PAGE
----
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How admitting migrants with any skills can help overcome a shortage of workers with particular skills

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  • Stark, Oded
  • Byra, Lukasz

Abstract

A country that experiences a shortage of workers with particular skills naturally considers two responses: import skills or produce them. Skill import may result in large-scale migration, which will not be to the liking of the natives. Skill production will require financial incentives, which will not be to the liking of the ministry of finance. In this paper we suggest a third response: impose a substantial migration admission fee, “import” fee-paying workers regardless of their skills, and use the revenue from the fee to subsidize the acquisition of the required skills by the natives. We calculate the minimal fee that will remedy the shortage of workers with particular skills with fewer migrants than under the skill “import” policy.

Suggested Citation

  • Stark, Oded & Byra, Lukasz, 2018. "How admitting migrants with any skills can help overcome a shortage of workers with particular skills," International Review of Economics & Finance, Elsevier, vol. 57(C), pages 144-150.
  • Handle: RePEc:eee:reveco:v:57:y:2018:i:c:p:144-150
    DOI: 10.1016/j.iref.2018.02.019
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    References listed on IDEAS

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    1. Giovanni Peri & Kevin Y. Shih & Chad Sparber, 2014. "Foreign STEM Workers and Native Wages and Employment in U.S. Cities," NBER Working Papers 20093, National Bureau of Economic Research, Inc.
    2. Stark, Oded & Byra, Lukasz & Casarico, Alessandra & Uebelmesser, Silke, 2017. "A critical comparison of migration policies: Entry fee versus quota," Regional Science and Urban Economics, Elsevier, vol. 66(C), pages 91-107.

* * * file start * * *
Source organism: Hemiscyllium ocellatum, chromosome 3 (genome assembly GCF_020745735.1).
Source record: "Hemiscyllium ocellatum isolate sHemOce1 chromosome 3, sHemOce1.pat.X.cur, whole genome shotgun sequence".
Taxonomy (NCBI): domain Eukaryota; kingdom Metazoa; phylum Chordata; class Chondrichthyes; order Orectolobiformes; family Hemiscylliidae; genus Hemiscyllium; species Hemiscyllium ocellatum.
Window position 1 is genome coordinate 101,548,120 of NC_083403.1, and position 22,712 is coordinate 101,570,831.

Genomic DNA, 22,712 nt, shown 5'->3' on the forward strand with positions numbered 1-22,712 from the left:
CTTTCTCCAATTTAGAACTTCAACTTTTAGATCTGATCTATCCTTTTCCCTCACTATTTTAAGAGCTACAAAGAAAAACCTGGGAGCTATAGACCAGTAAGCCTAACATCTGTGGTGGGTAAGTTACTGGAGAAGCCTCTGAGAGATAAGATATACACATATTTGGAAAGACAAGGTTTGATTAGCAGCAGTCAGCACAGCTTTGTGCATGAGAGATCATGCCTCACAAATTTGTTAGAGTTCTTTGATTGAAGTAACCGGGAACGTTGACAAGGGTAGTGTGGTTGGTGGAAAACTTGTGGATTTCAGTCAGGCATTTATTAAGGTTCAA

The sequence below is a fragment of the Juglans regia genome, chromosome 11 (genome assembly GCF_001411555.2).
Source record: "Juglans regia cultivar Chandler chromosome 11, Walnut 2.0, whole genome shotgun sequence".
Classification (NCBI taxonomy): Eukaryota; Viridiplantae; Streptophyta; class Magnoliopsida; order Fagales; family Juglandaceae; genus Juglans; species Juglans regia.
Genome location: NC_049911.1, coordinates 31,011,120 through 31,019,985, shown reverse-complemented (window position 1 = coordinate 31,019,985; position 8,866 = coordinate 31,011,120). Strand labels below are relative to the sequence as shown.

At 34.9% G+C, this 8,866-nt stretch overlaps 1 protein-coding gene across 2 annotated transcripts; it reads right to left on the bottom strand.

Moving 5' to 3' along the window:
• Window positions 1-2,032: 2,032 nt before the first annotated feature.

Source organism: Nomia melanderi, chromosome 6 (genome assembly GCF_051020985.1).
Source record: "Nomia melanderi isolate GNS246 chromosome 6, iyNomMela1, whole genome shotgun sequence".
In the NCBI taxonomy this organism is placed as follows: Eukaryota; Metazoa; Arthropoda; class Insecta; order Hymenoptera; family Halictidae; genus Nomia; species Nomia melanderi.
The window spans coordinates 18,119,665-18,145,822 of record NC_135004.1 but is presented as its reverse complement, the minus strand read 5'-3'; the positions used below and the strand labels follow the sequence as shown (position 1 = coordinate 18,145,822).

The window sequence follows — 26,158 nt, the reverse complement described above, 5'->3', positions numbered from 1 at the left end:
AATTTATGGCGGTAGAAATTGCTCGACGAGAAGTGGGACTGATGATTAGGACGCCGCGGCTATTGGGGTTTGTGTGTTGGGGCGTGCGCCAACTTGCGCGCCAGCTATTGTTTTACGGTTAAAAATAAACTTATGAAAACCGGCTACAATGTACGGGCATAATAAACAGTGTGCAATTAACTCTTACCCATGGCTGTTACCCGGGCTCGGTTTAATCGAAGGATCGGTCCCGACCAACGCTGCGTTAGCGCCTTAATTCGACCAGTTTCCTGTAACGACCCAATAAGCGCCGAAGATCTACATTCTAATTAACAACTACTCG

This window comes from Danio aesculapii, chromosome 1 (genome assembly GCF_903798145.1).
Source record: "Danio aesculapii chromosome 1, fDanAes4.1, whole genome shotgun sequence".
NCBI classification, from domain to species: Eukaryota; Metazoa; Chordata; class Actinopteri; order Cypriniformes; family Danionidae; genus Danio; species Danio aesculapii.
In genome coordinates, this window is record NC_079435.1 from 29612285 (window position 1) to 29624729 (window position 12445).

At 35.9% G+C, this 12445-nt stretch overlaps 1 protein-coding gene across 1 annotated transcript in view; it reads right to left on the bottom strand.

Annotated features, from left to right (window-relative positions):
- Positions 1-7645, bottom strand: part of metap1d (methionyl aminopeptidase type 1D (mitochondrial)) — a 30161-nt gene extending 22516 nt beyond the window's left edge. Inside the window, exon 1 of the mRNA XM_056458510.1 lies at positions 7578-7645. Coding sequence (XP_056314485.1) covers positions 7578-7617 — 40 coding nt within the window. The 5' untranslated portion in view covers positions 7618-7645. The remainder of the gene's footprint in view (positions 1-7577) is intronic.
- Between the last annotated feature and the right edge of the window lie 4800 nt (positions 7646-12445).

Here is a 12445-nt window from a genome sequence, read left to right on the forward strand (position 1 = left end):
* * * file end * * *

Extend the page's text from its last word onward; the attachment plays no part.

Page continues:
3. Giovanni Peri & Kevin Shih & Chad Sparber, 2016. "STEM Workers, H-1B Visas, and Productivity in US Cities," World Scientific Book Chapters,in: The Economics of International Migration, chapter 9, pages 277-307 World Scientific Publishing Co. Pte. Ltd..
    4. C. Simon Fan & Oded Stark, 2011. "A Theory Of Migration As A Response To Occupational Stigma," International Economic Review, Department of Economics, University of Pennsylvania and Osaka University Institute of Social and Economic Research Association, vol. 52(2), pages 549-571, May.
    5. John Bound & Gaurav Khanna & Nicolas Morales, 2017. "Understanding the Economic Impact of the H-1B Program on the U.S," NBER Working Papers 23153, National Bureau of Economic Research, Inc.
    6. John Bound & Gaurav Khanna & Nicolas Morales, 2017. "Understanding the Economic Impact of the H-1B Program on the United States," NBER Chapters,in: High-Skilled Migration to the United States and its Economic Consequences, pages 109-175 National Bureau of Economic Research, Inc.
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    Cited by:

    1. repec:eee:reveco:v:59:y:2019:i:c:p:318-332 is not listed on IDEAS
    2. Cuadros, Ana & Martín-Montaner, Joan & Paniagua, Jordi, 2019. "Migration and FDI: The role of job skills," International Review of Economics & Finance, Elsevier, vol. 59(C), pages 318-332.

    More about this item

    Keywords

    Skill heterogeneity; Production externalities; Market inefficiency; Shortage of particular skills; Social planner's choice; “Import” of skills; A migration admission fee; Skill acquisition subsidy;

    JEL classification:

    • D62 - Microeconomics - - Welfare Economics - - - Externalities
    • F22 - International Economics - - International Factor Movements and International Business - - - International Migration
    • J24 - Labor and Demographic Economics - - Demand and Supply of Labor - - - Human Capital; Skills; Occupational Choice; Labor Productivity

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